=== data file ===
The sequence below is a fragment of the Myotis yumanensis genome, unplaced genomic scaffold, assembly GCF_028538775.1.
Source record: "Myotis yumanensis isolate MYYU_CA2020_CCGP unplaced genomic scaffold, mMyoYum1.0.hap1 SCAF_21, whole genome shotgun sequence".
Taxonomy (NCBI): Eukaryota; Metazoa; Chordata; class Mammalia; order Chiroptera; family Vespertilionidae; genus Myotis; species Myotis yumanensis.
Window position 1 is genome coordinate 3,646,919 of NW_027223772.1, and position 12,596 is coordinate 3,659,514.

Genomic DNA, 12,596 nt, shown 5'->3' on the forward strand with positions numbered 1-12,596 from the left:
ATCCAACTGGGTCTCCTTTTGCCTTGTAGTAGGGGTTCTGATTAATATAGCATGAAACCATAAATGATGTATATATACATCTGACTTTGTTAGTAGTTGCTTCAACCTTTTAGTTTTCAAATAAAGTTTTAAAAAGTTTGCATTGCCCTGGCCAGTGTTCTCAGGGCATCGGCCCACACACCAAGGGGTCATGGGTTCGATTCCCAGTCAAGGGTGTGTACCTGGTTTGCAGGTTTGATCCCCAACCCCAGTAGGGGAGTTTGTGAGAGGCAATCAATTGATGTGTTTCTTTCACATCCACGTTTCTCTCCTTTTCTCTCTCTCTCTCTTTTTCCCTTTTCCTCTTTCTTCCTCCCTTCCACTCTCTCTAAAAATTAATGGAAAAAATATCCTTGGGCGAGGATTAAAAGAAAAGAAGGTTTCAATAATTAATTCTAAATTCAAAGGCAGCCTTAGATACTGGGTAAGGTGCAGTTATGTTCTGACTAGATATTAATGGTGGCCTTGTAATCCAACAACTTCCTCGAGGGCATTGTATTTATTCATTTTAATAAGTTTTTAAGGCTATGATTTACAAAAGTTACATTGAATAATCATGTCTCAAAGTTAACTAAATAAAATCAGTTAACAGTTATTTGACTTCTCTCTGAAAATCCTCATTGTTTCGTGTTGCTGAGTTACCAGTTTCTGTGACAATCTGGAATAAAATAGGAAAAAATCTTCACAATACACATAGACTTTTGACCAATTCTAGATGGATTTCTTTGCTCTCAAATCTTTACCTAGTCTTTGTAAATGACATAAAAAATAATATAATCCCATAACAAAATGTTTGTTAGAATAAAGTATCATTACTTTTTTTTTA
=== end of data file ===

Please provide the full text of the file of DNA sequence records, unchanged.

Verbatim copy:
The sequence below is a fragment of the Myotis yumanensis genome, unplaced genomic scaffold, assembly GCF_028538775.1.
Source record: "Myotis yumanensis isolate MYYU_CA2020_CCGP unplaced genomic scaffold, mMyoYum1.0.hap1 SCAF_21, whole genome shotgun sequence".
Taxonomy (NCBI): Eukaryota; Metazoa; Chordata; class Mammalia; order Chiroptera; family Vespertilionidae; genus Myotis; species Myotis yumanensis.
Window position 1 is genome coordinate 3,646,919 of NW_027223772.1, and position 12,596 is coordinate 3,659,514.

Genomic DNA, 12,596 nt, shown 5'->3' on the forward strand with positions numbered 1-12,596 from the left:
ATCCAACTGGGTCTCCTTTTGCCTTGTAGTAGGGGTTCTGATTAATATAGCATGAAACCATAAATGATGTATATATACATCTGACTTTGTTAGTAGTTGCTTCAACCTTTTAGTTTTCAAATAAAGTTTTAAAAAGTTTGCATTGCCCTGGCCAGTGTTCTCAGGGCATCGGCCCACACACCAAGGGGTCATGGGTTCGATTCCCAGTCAAGGGTGTGTACCTGGTTTGCAGGTTTGATCCCCAACCCCAGTAGGGGAGTTTGTGAGAGGCAATCAATTGATGTGTTTCTTTCACATCCACGTTTCTCTCCTTTTCTCTCTCTCTCTCTTTTTCCCTTTTCCTCTTTCTTCCTCCCTTCCACTCTCTCTAAAAATTAATGGAAAAAATATCCTTGGGCGAGGATTAAAAGAAAAGAAGGTTTCAATAATTAATTCTAAATTCAAAGGCAGCCTTAGATACTGGGTAAGGTGCAGTTATGTTCTGACTAGATATTAATGGTGGCCTTGTAATCCAACAACTTCCTCGAGGGCATTGTATTTATTCATTTTAATAAGTTTTTAAGGCTATGATTTACAAAAGTTACATTGAATAATCATGTCTCAAAGTTAACTAAATAAAATCAGTTAACAGTTATTTGACTTCTCTCTGAAAATCCTCATTGTTTCGTGTTGCTGAGTTACCAGTTTCTGTGACAATCTGGAATAAAATAGGAAAAAATCTTCACAATACACATAGACTTTTGACCAATTCTAGATGGATTTCTTTGCTCTCAAATCTTTACCTAGTCTTTGTAAATGACATAAAAAATAATATAATCCCATAACAAAATGTTTGTTAGAATAAAGTATCATTACTTTTTTTTTA